Biodigestors Improve Quality of Life while Protecting the Environment
Biogas has been collected for years by major first-world agricultural entities, landfills and manufacturers, but now families in developing countries and environmentally at-risk sites also are finding the collection of methane gas byproduct can fuel lamps, ovens, and hope.
Moses and Miriam Sabiika live 20 miles from the Ugandan capital of Kampala, and the shores of Lake Victoria. Nearly a dozen years ago they received a gift of livestock via a Heifer International program, to supplement the crops that barely sustained them, their five children, and two grandchildren.
Within a few years their cattle had multiplied, leaving them in the enviable position of having excess manure. Enviable, because the Sabiikas knew about the biogas collection technology which has become popular in small agricultural and peri-urban settings, not only in Africa, but across the world.
In late 2009 a biogas ‘digester’ was installed near their home by Heifer International and the Uganda Domestic Biogas Program (UDBP) partnership, and within a month they started collecting gas.
Prior to the use of biogas, Mrs. Sabiika said, cooking with firewood was “a nightmare” – particularly during rainy season. Women and children will traditionally spend long hours collecting firewood – contributing to the deforestation of habitat, and detracting from their ability to attend schools or get jobs. Cooking over a fire is also hazardous, because of the noxious smoke, and open fires prove dangerous to small children.
How it WorksDung is fed into a containment chamber – in Honduras it might be a heavy-duty plastic structure; in China, a domed concrete over brick repository – called a digester. In this oxygen-free environment bacteria breaks down the organic waste creating a mixture of gases, predominantly methane, which is combustible. The gas is captured and converted into energy, used for cooking, lighting and heat.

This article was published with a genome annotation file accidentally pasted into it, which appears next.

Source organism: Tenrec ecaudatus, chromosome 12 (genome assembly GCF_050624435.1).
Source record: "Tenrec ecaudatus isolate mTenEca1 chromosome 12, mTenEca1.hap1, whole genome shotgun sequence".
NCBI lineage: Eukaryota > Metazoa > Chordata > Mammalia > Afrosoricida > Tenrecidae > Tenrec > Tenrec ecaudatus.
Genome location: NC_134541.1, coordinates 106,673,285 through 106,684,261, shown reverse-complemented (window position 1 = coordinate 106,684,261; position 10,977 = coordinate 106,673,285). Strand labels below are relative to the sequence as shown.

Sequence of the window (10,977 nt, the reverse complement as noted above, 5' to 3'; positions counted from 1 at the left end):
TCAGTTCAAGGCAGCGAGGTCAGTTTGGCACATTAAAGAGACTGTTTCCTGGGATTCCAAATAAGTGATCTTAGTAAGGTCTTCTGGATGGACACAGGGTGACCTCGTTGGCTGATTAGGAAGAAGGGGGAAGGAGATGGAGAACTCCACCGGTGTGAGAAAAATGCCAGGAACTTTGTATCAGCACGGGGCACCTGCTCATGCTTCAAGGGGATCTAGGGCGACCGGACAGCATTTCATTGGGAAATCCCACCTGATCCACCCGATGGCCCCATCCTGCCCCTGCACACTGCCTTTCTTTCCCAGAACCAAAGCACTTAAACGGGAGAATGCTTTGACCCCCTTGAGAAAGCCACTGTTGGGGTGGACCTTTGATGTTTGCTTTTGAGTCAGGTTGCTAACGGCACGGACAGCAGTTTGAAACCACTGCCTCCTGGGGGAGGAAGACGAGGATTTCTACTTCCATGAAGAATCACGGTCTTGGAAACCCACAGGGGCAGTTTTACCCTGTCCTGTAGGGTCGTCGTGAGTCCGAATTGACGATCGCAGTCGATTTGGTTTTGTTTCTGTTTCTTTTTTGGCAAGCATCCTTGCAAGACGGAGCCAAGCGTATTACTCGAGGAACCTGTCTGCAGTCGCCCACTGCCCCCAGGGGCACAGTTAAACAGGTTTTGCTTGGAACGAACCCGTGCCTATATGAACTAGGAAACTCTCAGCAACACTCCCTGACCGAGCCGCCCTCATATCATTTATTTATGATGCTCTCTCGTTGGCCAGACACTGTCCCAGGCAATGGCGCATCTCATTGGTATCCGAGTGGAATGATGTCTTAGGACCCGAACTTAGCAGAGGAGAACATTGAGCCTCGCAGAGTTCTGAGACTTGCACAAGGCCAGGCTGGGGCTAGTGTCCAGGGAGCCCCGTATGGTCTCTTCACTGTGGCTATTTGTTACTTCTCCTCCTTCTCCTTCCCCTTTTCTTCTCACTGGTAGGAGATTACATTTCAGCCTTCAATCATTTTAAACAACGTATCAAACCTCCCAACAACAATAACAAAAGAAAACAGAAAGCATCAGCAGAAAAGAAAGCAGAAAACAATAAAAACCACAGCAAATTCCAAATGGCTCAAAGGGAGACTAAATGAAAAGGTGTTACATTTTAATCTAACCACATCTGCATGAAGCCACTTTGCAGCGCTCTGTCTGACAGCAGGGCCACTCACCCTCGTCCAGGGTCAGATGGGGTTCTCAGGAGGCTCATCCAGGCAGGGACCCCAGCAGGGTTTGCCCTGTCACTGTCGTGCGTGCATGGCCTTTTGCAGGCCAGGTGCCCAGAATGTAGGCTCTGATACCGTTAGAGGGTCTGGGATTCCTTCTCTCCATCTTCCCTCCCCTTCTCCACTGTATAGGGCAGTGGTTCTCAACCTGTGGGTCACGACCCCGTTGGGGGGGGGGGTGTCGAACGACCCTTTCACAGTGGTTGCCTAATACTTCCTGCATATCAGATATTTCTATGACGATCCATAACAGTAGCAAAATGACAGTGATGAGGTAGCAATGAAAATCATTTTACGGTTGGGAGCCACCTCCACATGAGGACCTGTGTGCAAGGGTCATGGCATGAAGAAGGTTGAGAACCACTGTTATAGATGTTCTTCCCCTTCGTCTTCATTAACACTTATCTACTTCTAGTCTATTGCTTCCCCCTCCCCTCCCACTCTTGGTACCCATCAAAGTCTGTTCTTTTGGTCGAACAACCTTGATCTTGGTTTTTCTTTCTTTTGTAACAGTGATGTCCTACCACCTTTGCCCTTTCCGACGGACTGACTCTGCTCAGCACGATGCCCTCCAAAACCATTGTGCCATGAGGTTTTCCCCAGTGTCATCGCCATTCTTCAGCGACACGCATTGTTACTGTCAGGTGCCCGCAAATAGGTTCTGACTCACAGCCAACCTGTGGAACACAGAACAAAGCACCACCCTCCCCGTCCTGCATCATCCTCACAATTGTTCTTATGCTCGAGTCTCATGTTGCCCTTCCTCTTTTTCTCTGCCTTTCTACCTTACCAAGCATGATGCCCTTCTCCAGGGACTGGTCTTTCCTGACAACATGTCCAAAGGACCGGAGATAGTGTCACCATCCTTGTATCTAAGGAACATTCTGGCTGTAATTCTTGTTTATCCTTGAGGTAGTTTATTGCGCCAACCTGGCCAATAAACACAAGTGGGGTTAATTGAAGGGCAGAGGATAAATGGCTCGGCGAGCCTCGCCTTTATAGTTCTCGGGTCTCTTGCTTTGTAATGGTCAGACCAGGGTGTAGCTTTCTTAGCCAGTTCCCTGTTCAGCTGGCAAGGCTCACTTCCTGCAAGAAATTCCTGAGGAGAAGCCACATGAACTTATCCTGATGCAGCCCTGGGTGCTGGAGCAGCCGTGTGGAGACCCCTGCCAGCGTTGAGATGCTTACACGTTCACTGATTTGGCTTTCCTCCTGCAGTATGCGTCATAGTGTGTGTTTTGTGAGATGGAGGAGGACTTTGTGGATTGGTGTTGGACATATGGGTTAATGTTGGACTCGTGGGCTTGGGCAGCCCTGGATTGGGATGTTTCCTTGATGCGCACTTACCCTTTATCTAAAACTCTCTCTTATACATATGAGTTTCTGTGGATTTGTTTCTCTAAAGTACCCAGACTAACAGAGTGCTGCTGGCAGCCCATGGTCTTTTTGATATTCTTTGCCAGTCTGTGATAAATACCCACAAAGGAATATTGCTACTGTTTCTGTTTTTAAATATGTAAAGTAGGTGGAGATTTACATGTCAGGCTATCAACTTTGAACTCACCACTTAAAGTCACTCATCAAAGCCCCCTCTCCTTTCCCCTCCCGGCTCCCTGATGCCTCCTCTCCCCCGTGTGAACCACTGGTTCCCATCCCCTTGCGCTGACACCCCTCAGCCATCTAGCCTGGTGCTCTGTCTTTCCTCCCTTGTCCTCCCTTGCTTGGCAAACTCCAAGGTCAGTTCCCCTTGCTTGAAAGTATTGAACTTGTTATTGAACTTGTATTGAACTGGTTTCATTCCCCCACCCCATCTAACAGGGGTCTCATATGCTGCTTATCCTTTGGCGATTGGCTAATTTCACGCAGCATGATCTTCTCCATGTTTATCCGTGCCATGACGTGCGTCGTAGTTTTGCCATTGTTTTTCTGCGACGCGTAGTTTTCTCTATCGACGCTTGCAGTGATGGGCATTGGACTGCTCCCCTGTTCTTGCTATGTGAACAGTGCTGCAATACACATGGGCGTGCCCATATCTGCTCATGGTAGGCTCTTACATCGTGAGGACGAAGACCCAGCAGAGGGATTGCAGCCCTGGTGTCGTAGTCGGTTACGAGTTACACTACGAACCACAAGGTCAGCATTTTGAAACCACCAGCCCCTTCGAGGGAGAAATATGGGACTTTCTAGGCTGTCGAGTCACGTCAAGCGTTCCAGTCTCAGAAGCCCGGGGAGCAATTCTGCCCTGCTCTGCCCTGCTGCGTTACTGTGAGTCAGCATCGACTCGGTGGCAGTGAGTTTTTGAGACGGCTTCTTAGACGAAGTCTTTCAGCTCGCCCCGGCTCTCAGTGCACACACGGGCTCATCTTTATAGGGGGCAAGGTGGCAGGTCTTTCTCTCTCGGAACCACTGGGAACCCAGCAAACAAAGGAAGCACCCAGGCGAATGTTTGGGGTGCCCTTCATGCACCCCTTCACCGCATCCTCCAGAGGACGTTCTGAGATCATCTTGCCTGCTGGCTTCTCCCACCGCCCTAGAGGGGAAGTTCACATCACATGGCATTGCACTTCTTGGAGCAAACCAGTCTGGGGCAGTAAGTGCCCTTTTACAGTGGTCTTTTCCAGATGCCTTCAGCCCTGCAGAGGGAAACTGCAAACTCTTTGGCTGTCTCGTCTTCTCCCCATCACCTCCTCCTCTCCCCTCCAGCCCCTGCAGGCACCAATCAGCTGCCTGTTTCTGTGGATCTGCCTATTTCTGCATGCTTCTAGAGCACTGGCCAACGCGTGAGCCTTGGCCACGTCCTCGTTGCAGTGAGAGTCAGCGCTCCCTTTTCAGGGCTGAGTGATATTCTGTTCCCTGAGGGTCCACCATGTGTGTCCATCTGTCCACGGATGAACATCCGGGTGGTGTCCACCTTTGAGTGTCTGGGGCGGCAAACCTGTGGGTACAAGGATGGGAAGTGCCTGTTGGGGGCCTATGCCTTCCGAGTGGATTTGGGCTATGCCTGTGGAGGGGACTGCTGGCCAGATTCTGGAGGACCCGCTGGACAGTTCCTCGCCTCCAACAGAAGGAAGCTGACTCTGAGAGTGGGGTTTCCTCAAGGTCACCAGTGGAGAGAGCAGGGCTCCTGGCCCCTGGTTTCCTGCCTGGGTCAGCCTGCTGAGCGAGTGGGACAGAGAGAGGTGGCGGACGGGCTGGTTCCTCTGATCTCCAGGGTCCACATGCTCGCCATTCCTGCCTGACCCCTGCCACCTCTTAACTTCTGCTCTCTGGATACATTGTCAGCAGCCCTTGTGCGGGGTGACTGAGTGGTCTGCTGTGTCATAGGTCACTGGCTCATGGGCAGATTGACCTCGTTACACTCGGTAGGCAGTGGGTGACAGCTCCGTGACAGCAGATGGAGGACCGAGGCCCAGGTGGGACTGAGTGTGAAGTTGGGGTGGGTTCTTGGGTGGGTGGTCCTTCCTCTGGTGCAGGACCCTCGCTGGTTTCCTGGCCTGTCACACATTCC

“I could not believe when I had the gas coming,” said Mr. Sabiika. “I immediately got a match box to test and to my surprise, the gas could cook and light.” The biogas, he added, cooked quickly and cleanly; and although customarily men in his culture do not cook, he bucked that tradition and made himself a cup of tea.
Biogas is beneficial for so many reasons. It improves the quality of life and economic condition for the families involved; eliminates harmful smoky wood and coal fires from their homes; and diverts methane gas from the environment. The process destroys germs that exist in the fecal matter, and helps reduce water pollution from runoff waste.
Added UDBP Engineer Kato Christopher, “Owing to the increasing energy demand and increased deforestation, this program is a timely action taken towards encouraging the general public to reduce the energy demand through efficient use of the existing energy sources.”
Another byproduct of the byproduct? An organic fertilizing slurry that helps families grow more vigorous crops.
“I used to think the only thing cows produced was milk,” said Juan, a Honduran farmer who now hosts a bio digester. “My cow gives me milk, calves, it can give me meat, organic fertilizer and something I never imagined: fire for my stove!”
Switching from firewood to biogas has helped save trees and eliminate odor and pollution produced by smoky fires, he added. “Sometimes people aren’t thinking about the environment and they are wasting their resources and contaminating the environment. Bio digesters have really helped to save trees and help protect the environment.”